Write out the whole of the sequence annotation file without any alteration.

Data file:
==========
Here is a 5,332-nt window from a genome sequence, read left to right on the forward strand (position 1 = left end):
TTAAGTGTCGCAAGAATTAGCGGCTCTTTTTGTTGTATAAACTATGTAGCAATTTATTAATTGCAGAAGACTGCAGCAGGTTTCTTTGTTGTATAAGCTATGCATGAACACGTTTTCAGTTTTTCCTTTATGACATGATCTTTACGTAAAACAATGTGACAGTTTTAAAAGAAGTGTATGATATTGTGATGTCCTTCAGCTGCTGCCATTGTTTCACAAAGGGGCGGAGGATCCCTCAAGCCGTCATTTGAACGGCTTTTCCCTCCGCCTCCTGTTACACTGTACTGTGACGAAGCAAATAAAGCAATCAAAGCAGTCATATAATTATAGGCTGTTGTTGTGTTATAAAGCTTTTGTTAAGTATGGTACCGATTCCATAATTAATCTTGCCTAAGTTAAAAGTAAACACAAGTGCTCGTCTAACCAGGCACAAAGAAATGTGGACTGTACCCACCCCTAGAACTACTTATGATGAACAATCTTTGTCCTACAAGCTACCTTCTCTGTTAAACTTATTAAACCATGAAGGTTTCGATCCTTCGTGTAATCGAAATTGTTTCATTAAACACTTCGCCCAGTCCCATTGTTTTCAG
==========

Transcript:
Here is a 5,332-nt window from a genome sequence, read left to right on the forward strand (position 1 = left end):
TTAAGTGTCGCAAGAATTAGCGGCTCTTTTTGTTGTATAAACTATGTAGCAATTTATTAATTGCAGAAGACTGCAGCAGGTTTCTTTGTTGTATAAGCTATGCATGAACACGTTTTCAGTTTTTCCTTTATGACATGATCTTTACGTAAAACAATGTGACAGTTTTAAAAGAAGTGTATGATATTGTGATGTCCTTCAGCTGCTGCCATTGTTTCACAAAGGGGCGGAGGATCCCTCAAGCCGTCATTTGAACGGCTTTTCCCTCCGCCTCCTGTTACACTGTACTGTGACGAAGCAAATAAAGCAATCAAAGCAGTCATATAATTATAGGCTGTTGTTGTGTTATAAAGCTTTTGTTAAGTATGGTACCGATTCCATAATTAATCTTGCCTAAGTTAAAAGTAAACACAAGTGCTCGTCTAACCAGGCACAAAGAAATGTGGACTGTACCCACCCCTAGAACTACTTATGATGAACAATCTTTGTCCTACAAGCTACCTTCTCTGTTAAACTTATTAAACCATGAAGGTTTCGATCCTTCGTGTAATCGAAATTGTTTCATTAAACACTTCGCCCAGTCCCATTGTTTTCAG